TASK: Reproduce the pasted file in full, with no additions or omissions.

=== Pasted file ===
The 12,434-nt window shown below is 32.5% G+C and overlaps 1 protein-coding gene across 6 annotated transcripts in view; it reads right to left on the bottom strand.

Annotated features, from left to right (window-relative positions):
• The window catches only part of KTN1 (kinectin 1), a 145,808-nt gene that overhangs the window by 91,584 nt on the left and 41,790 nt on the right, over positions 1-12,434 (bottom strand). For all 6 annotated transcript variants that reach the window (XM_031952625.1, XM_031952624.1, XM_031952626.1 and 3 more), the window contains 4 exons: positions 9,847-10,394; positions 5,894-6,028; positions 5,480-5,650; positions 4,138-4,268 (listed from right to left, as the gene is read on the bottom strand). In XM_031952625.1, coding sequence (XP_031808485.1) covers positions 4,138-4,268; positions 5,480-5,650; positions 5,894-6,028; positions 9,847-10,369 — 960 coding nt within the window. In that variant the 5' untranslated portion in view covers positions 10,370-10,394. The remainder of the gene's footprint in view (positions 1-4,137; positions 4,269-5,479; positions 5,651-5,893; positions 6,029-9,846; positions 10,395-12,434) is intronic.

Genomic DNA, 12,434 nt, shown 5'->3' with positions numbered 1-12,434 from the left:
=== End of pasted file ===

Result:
The 12,434-nt window shown below is 32.5% G+C and overlaps 1 protein-coding gene across 6 annotated transcripts in view; it reads right to left on the bottom strand.

Annotated features, from left to right (window-relative positions):
• The window catches only part of KTN1 (kinectin 1), a 145,808-nt gene that overhangs the window by 91,584 nt on the left and 41,790 nt on the right, over positions 1-12,434 (bottom strand). For all 6 annotated transcript variants that reach the window (XM_031952625.1, XM_031952624.1, XM_031952626.1 and 3 more), the window contains 4 exons: positions 9,847-10,394; positions 5,894-6,028; positions 5,480-5,650; positions 4,138-4,268 (listed from right to left, as the gene is read on the bottom strand). In XM_031952625.1, coding sequence (XP_031808485.1) covers positions 4,138-4,268; positions 5,480-5,650; positions 5,894-6,028; positions 9,847-10,369 — 960 coding nt within the window. In that variant the 5' untranslated portion in view covers positions 10,370-10,394. The remainder of the gene's footprint in view (positions 1-4,137; positions 4,269-5,479; positions 5,651-5,893; positions 6,029-9,846; positions 10,395-12,434) is intronic.

Genomic DNA, 12,434 nt, shown 5'->3' with positions numbered 1-12,434 from the left: